Anishinaabe speaker, educator, and musician Eddy Robinson brings a wealth of knowledge and personal experience to the national conversation about Indigenous communities in Canada. Join us at Crawford Lake Conservation Area on Saturday, October 15, 2016 from 3:30 to 5:30 p.m. to learn about the history and development of present day Indigenous communities.
Increasing media coverage of the challenges faced by Indigenous communities in Canada leaves many of us with questions about how such disparity can exist in our own country. Eddy will use his remarkable gift as a storyteller and teacher to bring this workshop to life and make the issues engaging for workshop participants.
Come early for this remarkable workshop and you can explore the 15th century reconstructed Iroquoian Village and rare meromictic lake located onsite. Explore the past and then learn about our collective present, so we can make a more inclusive future. Tea and coffee will be served.
“Through stories and song, Eddy works towards a day when the power of knowledge, inclusiveness and sharing of First Nations cultures helps our nation and all its’ people become connected and stronger.”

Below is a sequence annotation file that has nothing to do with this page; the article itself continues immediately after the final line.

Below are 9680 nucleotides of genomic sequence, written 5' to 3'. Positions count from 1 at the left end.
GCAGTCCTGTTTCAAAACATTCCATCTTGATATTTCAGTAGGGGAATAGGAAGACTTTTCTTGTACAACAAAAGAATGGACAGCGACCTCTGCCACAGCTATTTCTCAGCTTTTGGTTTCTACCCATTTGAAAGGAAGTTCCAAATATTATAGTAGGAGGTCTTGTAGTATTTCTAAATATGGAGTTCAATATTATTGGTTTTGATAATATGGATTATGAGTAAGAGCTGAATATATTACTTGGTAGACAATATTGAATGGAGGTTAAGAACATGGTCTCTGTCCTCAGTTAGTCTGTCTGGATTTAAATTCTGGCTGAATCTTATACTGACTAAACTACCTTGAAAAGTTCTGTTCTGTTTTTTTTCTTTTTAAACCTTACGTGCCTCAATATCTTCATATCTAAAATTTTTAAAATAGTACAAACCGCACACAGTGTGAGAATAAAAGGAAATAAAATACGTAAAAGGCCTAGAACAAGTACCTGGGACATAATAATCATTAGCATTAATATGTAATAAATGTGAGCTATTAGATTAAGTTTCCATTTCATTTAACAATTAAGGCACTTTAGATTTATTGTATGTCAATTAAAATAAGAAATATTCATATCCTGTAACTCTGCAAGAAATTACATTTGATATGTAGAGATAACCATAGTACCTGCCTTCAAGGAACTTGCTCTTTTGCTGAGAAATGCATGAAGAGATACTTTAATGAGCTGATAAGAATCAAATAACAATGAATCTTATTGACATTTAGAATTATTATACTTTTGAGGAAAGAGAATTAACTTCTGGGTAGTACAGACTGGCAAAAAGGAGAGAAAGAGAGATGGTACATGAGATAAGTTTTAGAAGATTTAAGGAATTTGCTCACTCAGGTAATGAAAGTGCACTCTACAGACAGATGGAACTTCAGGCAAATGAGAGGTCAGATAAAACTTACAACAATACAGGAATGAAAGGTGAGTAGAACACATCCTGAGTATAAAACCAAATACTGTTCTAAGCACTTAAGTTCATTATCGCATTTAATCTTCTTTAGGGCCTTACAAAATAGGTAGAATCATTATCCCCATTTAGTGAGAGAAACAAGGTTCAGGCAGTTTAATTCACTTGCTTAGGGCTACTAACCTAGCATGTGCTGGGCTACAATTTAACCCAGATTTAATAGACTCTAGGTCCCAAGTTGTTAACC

~ Wab Kinew
Tickets for the October 15 workshop at Crawford Lake are $25 per person (plus HST), you can purchase tickets online through the event listing.
For more information on this event and all the other happenings at Conservation Halton Parks visit www.conservationhalton.ca/events; to find out about recreational programs and services, go to www.haltonparks.ca.
About Eddy Robinson, Indigenous Speaker, Artist, Musician & Activist
Born to the Missanabie Cree First Nation, but born and raised in Toronto, Eddy Robinson didn’t enjoy an easy childhood as an Anishinaabe youth in the big city. His father, a Residential School survivor, left the family when he was just three years old and he subsequently endured years of abuse from an alcoholic parent. It was during these early years that he was first exposed to a heritage that he now credits with saving his life.
Eventually ending up in the care of his grandparents, Eddy found himself on the same path of violence and addiction that dominated his childhood. He credits a Catholic priest at the Native Peoples Parish in Toronto for first encouraging him to seek out his roots. He pointed Robinson to a traditional Anishinaabe Vision Quest/Fasting ceremony that would begin his journey towards sobriety. The power of the Dewegun (Drum) has opened the door to other aspects of his culture. A member of the Canadian Council of Aboriginal Business (CCAB) Eddy established his First Nations owned and operated business Morningstar River in 2007 to address the societal need for Indigenous education and displays of authentic culture. Eddy is a noted Anishinaabe artist, musician, activist and educator, and is a member of the National Speakers Bureau.